Record stores in OC have been in decline this past decade. Tower Records is long gone and the block of the Virgin Megastore in Orange is a fleeting memory--but it's still forever captured in the Sasha Baren Cohen movie Borat. Independent spot Bionic Records once held three locations, but now shares a space with another store in Cypress. Even the last remaining national chains are struggling. FYE in Huntington Beach is having a major liquidation sale. Is there any hope for those of us who still want to buy music in a store instead of downloading it online? There is, indeed, a small glimmer when it comes to the multi-genre, multi-generational offerings of Chicano music!
Last month, I received an e-mail from a Chicano Rap music label announcing that, starting in December, 7-Eleven stores in Southern California would begin distributing titles from two of the most popular artists from the genre these days: Lil Rob and Ms. Krazie. As someone who usually goes to the liquor store down the street (where the Asian cashier speaks better Spanish than I do and probably my parents, too!) the news caught me off-guard. CDs at 7-Eleven? Really? The only time I hit up the convenience store chain is on walks around the block in Long Beach when I'm hanging out with my family. We are usually on a one-track mission to pick up beer, snacks and an OC Weekly paper on the way out. It never occurred to me that CDs would be on sale, too!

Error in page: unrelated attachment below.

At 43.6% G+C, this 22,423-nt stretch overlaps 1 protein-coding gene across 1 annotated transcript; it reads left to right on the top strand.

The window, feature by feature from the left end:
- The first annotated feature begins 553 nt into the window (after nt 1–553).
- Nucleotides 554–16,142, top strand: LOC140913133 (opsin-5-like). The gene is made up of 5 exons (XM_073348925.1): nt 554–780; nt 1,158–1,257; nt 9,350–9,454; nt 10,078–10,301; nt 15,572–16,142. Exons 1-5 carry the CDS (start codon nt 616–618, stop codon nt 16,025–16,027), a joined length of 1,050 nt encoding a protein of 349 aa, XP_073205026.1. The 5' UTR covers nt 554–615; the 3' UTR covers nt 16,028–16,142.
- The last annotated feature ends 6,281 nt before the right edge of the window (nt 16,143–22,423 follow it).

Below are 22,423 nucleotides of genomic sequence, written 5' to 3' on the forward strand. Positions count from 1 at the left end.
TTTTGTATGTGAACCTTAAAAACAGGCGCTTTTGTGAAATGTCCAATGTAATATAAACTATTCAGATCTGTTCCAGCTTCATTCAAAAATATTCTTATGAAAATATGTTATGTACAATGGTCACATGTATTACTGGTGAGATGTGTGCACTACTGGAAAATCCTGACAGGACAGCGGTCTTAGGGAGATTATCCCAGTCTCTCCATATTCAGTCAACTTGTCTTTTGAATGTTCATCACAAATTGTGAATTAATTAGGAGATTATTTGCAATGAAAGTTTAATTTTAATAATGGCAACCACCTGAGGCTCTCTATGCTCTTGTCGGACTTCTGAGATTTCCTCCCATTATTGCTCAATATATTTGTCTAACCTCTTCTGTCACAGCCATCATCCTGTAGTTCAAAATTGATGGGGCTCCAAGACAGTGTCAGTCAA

My sister-in-law told me the stores in the LBC sold a lot of old-skool rap and even freestyle CDs! With that, I had to see it for myself. Instead of checking online for a list of participating stores, I figured I could easily find them on my own in North Orange County. Yesterday I headed to a 7-Eleven in Anaheim, across the street from a Taquer
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Not only was Chicano rap represented, but much, much more! Thump Records and Art Laboe's Original Sound label were there, too. A customer could pick up the funk of the Gap Band, the guitar virtuosity of Carlos Santana, the infectious bilingual Latin pop of Rene y Rene, the Oogum Boogums of Brenton Wood and, of course, the barrio rhymes of Ms. Krazie. Another "for the hell of it" trip after to a different 7-Eleven location in Anaheim netted the same results including offerings from Lil Rob and Lil Cuete, as well. Everything was bargain-priced: a penny under ten dollars, too.
A trip to the convenience store can now boast the broad experience of picking up a pack of cigs, a tall can, a Reynaldo's burrito (if you dare), a bag of Flamin' Hot Cheetos and the Chicano music CD of your choice all in one visit. Can iTunes do that? Nope!